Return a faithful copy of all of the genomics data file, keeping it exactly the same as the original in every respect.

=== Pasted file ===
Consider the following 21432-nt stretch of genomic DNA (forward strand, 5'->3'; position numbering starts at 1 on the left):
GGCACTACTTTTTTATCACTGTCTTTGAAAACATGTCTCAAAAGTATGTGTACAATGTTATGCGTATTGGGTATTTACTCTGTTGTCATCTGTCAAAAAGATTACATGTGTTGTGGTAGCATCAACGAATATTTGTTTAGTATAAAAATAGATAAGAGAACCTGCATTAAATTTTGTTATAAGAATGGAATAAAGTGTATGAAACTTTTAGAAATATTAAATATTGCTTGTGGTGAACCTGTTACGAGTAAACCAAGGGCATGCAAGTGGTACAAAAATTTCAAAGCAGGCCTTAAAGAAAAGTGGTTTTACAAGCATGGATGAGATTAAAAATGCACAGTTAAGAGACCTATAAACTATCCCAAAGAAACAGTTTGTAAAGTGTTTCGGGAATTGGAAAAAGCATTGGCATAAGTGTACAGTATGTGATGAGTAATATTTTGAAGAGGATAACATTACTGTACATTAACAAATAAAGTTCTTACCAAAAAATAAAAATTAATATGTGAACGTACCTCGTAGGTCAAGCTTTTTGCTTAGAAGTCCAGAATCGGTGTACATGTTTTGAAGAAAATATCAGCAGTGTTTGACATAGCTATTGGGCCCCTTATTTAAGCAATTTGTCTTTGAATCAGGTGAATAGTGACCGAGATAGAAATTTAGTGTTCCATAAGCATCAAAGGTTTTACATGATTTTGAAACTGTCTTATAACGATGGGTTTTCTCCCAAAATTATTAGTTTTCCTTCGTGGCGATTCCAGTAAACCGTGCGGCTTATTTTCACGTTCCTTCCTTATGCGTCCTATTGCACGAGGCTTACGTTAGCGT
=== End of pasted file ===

Consider the following 21432-nt stretch of genomic DNA (forward strand, 5'->3'; position numbering starts at 1 on the left):
GGCACTACTTTTTTATCACTGTCTTTGAAAACATGTCTCAAAAGTATGTGTACAATGTTATGCGTATTGGGTATTTACTCTGTTGTCATCTGTCAAAAAGATTACATGTGTTGTGGTAGCATCAACGAATATTTGTTTAGTATAAAAATAGATAAGAGAACCTGCATTAAATTTTGTTATAAGAATGGAATAAAGTGTATGAAACTTTTAGAAATATTAAATATTGCTTGTGGTGAACCTGTTACGAGTAAACCAAGGGCATGCAAGTGGTACAAAAATTTCAAAGCAGGCCTTAAAGAAAAGTGGTTTTACAAGCATGGATGAGATTAAAAATGCACAGTTAAGAGACCTATAAACTATCCCAAAGAAACAGTTTGTAAAGTGTTTCGGGAATTGGAAAAAGCATTGGCATAAGTGTACAGTATGTGATGAGTAATATTTTGAAGAGGATAACATTACTGTACATTAACAAATAAAGTTCTTACCAAAAAATAAAAATTAATATGTGAACGTACCTCGTAGGTCAAGCTTTTTGCTTAGAAGTCCAGAATCGGTGTACATGTTTTGAAGAAAATATCAGCAGTGTTTGACATAGCTATTGGGCCCCTTATTTAAGCAATTTGTCTTTGAATCAGGTGAATAGTGACCGAGATAGAAATTTAGTGTTCCATAAGCATCAAAGGTTTTACATGATTTTGAAACTGTCTTATAACGATGGGTTTTCTCCCAAAATTATTAGTTTTCCTTCGTGGCGATTCCAGTAAACCGTGCGGCTTATTTTCACGTTCCTTCCTTATGCGTCCTATTGCACGAGGCTTACGTTAGCGT